Strategy, Part 2: Fictitious Consensus

 

Inuit Caribou Figurine in wood
Inuit Caribou Figurine

In the first edition of Planet Medicine, by Richard Grossinger, he describes a tribal method to begin the hunt for caribou which has a fascinating connection to our modern approaches to building and maintaining consensus in the creation and implementation of complex planning (and also complex change).

The short overview of the ritual is that the shoulder blade of a previously hunted caribou is heated over a fire until cracks appear in it. The bone is oriented to map the hunting territory of the tribe, and the cracks are interpreted as the paths of caribou herds. A tribal decision about where to start the hunt is made on the basis of the information on the bone.

The ritual practice, in one form or another,  has been used by many different communities. The question that Grossinger raised was why the practice survived when there is no correlation between the map and the actual location of herds of caribou in the hunting territory.

He offered two kinds of possibilities:

  • The ritual solved the problem of how to get started quickly on the hunt when the actual location of the herds couldn’t be determined. In this environment of significant uncertainty, it was better for the tribe to start hunting right away and gradually discover where the herds were, rather than wasting time arguing among themselves about where to start. Certainly anyone who has been in a modern meeting trying to make a decision about a problem without enough information to do so will sympathize with this very effective way of producing consensus about doing something. Perhaps the most significant deficit of our modern approach to dealing with large uncertainties is the way social, political, and financial conflicts and their negotiated resolution eliminate any useful consideration of inherent uncertainty.
  • The second possibility was more subtle. Because the effect of the ritual was to have the tribe start their hunt in a more or less random place in their hunting territory, it was not possible for the caribou herds to evolve a defense against the hunting plans used by the tribe. The relationship between the tribe and its food source was kept stable by the ritual, adding a measure of constraint to a truly uncertain task.

Change advocacy as a social action framework is more like hunting caribou than it is like designing and building a nuclear power plant. There is significant uncertainty in creating and implementing change in Snowden’s “complex systems”, and when humans try to manifest that change, they will, by the very nature of what they are trying to do, engage in the social construction of some fiction to begin their change work. They will use shared values and their common commitment to outcomes consistent with those values to begin engaging with the target of their effort, learning as they go, evolving a plan of change through action, and, hopefully, achieving the change they desire by adapting their action to fit the constraints and ongoing evolution of the target.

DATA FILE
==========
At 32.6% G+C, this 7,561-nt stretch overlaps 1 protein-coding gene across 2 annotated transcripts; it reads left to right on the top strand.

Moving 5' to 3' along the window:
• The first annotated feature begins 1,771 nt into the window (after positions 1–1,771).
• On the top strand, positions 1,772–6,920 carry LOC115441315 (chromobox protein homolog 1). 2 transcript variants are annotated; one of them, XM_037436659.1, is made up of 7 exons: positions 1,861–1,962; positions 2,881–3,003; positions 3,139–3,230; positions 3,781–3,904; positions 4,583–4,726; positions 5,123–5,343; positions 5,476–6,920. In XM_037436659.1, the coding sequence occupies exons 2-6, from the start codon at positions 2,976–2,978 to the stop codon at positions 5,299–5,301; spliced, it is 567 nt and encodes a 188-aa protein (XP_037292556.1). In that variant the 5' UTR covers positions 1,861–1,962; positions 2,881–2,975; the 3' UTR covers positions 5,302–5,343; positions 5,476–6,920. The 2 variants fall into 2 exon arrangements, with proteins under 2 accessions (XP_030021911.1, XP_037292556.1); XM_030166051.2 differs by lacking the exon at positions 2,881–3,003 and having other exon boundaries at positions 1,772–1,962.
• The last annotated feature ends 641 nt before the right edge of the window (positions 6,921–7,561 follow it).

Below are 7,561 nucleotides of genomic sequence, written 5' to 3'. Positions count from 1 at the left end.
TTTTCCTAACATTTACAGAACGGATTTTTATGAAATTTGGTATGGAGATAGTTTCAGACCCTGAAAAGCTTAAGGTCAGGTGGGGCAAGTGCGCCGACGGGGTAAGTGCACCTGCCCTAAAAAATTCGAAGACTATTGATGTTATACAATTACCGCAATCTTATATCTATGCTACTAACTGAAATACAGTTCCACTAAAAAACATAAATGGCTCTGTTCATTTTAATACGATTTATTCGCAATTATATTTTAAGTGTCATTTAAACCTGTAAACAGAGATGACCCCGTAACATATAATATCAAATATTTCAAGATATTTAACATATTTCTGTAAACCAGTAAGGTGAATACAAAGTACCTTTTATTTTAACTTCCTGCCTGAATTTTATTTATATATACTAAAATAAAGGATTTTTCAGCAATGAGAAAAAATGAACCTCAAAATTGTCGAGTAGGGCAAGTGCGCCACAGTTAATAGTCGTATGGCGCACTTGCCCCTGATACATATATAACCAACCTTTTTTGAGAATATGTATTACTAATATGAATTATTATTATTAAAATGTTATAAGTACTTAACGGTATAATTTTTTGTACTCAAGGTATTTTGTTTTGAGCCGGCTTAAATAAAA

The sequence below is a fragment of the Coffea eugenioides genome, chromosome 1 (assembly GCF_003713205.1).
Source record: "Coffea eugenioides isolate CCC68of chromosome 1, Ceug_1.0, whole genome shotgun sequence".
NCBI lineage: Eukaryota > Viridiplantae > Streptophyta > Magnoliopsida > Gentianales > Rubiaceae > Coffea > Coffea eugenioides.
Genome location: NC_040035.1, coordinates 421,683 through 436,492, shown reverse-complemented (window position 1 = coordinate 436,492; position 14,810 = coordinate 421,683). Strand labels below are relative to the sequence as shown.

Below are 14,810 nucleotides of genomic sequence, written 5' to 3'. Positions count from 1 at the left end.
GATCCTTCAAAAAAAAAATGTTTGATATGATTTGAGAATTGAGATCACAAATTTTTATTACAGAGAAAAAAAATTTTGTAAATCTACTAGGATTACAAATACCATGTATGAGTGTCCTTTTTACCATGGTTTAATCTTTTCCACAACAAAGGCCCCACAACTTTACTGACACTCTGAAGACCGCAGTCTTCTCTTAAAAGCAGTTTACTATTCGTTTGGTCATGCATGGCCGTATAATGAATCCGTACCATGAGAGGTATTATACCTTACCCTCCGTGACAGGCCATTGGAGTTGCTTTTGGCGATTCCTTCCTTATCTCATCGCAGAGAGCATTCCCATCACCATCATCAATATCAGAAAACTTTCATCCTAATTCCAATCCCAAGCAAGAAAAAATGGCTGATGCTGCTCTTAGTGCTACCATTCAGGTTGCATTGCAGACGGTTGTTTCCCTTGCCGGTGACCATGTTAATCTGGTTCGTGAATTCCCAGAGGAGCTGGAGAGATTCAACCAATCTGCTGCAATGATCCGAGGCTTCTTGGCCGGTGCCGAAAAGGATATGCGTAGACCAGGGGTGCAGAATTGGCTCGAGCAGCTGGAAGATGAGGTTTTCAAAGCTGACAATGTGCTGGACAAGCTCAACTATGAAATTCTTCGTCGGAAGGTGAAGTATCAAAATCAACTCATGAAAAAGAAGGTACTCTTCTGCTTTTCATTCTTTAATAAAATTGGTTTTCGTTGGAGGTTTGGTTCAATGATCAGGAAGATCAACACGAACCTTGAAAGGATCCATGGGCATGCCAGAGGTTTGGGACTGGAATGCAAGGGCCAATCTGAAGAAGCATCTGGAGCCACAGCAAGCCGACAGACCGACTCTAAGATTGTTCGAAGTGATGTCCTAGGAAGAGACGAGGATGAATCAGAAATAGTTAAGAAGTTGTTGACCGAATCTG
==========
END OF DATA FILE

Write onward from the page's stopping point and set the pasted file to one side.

We need to accept the uncertainty of what we do and the complex context within which that uncertainty lives if we expect to enhance our change effectiveness. In an environment of uncertainty, detailed pre-action planning wishes uncertainty away through the apparent detail and concreteness of the plan, creating the arrogance of the planners of Fukushima, who thought they could afford financial and political compromise in the creation of their fictional starting consensus.  Better to learn while on the path of change, than to assume that everything important is already known.

These last two posts have looked at the role of uncertainty in justifying an open, one step at a time, evolutionary approach to change. I have tried to emphasize this difference because of the astounding dominance of detailed operational planning as a method to secure a predictable change in our global culture. As useful as such planning is in creating complicated artifacts (like nuclear power plants), the failure of typical operational planning to include the lessons of an evolving environment brings immense danger with it. There is no greater danger than the assumption that because our social focus should be on the complicated artifact we are trying to create, the only relevant considerations should be the negotiation necessary to secure the beginning of the project. Social, political, and financial conflicts become the only “problems to be solved”. Everything else is in the detail of the plan.

Because of the dominance of operational planning as a substitute for a real strategy, I am going to take one more crack at framing the differences between this global  convention and evolutionary change action, by discussing one of the oldest distinctions in systems theory: The difference between Open and Closed systems.

Next Post: Lessons from the Casino of Life

 

Author: disabilitynorm

hubby2jill, 2dogs, advocate45+yrs, change strategist, trainer, geezer, pa2Loree, gndpa2Nevin

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